We’ve been writing about the Community Health Center funding cliff. The phrase alone would lead one to think that this is an issue about money, but it’s more about people and how the decisions made (or left unmade) by Congress can have a ripple effect. That brings us to Kymberly Grafton, one of 300,000 veterans that rely on Community Health Centers for care. Grafton, a veteran of the United States Naval Reserve has been a patient at Unity Health Care since 2014. We recently met her on Capitol Hill, where she appeared at a news conference urging action on the Community Health Center funding cliff.
As we mentioned in a previous post, despite broad bipartisan support for the Health Center Program lawmakers have repeatedly failed to reauthorize funding for the Community Health Center Fund (CHCF), opening the door to crippling service interruptions for patients and confusion in health systems across the U.S. Health center leaders described the impact the cliff is already having at a news conference last month [see NACHC news release] and the situation grows more dire for health centers and their patients every day. There is a lot at stake, especially for health center patients like Kymberly. Her story:
“I was in a car accident, which gave me debilitating back pain and I was unable to work. Today, I still have trouble walking, sitting or standing for long periods of time. After my surgeries, I started going to Unity for primary care, dental and behavioral health services; the Anacostia clinic is a block away from my house. At Unity, I receive thorough care, where health care is a partnership between the patient and medical providers. However, I am still adjusting to many of the life changes I’ve been through over the past nine years. This led me to seek mental health services at Unity. My providers at Unity really care about their patients, I am taken seriously, and I feel important to them. ”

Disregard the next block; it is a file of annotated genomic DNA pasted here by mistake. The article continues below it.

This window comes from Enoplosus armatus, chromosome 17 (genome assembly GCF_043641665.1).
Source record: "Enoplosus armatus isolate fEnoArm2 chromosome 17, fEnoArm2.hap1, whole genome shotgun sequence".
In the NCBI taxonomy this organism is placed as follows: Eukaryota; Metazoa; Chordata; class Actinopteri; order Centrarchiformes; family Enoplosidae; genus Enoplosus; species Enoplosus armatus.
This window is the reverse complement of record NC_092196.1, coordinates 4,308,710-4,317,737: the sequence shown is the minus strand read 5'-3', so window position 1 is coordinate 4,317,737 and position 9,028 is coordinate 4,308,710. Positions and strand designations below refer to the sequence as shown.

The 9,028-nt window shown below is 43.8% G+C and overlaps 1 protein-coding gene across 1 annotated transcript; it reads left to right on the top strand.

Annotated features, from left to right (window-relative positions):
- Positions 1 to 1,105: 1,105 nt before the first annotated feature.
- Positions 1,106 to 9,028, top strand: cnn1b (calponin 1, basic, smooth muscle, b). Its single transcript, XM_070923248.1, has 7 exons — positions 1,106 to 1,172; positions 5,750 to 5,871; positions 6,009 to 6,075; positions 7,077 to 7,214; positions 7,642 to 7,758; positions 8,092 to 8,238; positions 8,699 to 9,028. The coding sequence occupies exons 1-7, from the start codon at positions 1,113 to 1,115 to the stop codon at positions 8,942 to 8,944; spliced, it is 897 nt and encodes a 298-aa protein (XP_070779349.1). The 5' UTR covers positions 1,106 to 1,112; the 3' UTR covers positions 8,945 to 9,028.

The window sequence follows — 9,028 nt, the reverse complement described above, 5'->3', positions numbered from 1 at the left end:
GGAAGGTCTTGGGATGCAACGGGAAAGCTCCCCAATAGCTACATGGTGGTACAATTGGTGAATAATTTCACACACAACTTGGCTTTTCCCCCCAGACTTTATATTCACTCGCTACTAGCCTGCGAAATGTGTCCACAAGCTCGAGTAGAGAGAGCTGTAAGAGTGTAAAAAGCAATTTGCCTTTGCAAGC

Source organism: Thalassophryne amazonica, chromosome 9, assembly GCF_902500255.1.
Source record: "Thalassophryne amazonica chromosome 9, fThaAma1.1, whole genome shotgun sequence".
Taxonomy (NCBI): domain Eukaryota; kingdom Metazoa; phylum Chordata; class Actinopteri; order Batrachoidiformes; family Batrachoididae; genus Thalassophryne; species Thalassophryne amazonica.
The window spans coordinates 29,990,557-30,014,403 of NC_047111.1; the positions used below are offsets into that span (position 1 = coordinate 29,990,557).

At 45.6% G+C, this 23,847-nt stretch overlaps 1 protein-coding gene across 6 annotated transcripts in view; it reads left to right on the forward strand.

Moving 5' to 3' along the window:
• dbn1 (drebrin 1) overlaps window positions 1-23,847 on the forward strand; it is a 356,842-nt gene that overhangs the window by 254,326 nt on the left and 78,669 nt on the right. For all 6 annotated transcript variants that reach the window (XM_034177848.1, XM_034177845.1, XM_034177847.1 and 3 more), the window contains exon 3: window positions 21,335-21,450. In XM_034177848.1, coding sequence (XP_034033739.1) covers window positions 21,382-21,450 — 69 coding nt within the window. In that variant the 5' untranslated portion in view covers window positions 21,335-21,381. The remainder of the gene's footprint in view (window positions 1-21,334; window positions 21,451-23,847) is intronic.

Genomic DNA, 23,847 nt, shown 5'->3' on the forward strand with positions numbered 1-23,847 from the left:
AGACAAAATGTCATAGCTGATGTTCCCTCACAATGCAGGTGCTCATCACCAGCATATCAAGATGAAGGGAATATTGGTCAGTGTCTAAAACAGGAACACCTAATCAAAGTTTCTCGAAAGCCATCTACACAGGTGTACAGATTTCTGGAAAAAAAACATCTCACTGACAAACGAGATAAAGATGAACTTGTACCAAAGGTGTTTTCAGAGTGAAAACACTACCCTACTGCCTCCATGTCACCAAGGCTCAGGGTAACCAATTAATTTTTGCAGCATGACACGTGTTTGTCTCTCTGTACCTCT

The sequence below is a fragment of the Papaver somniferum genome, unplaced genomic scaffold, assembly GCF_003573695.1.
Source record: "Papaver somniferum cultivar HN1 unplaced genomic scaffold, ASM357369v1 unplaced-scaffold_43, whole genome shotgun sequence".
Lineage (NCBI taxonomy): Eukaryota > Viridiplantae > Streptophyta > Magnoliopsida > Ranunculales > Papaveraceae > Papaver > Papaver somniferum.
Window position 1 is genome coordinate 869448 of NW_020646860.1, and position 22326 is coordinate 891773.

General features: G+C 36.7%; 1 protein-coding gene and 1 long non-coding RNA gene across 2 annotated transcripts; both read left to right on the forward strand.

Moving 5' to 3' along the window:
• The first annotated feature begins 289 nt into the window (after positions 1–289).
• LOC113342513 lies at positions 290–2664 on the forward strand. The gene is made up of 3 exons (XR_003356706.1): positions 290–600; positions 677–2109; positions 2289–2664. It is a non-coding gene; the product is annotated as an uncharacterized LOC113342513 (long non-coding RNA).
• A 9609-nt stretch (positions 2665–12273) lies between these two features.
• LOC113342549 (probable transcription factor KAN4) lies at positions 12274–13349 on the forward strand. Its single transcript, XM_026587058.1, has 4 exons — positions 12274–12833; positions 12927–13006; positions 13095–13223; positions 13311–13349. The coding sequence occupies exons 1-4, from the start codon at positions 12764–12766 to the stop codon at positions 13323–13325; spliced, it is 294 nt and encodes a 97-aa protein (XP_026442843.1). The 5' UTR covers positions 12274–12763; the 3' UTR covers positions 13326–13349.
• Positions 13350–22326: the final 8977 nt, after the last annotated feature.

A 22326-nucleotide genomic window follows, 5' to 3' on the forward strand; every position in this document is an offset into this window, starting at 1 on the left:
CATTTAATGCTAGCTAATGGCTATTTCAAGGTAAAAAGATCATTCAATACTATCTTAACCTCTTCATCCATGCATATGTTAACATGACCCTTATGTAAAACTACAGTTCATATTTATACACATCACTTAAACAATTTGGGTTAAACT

Grafton receives regular treatment at a Unity Health Center site located near her home in Washington’s Anacostia neighborhood. This is important as she can access care without having to undergo a long trek to the nearest hospital.
“It’s very important because of my disability. Because I cannot walk, stand for long periods of time. This works for me because it’s close to my home,” Grafton recently told The Hill newspaper.
The number of patients at health centers who are veterans has grown by 50 percent since 2008. They will be among those affected if Congress does not act immediately to fix the funding cliff.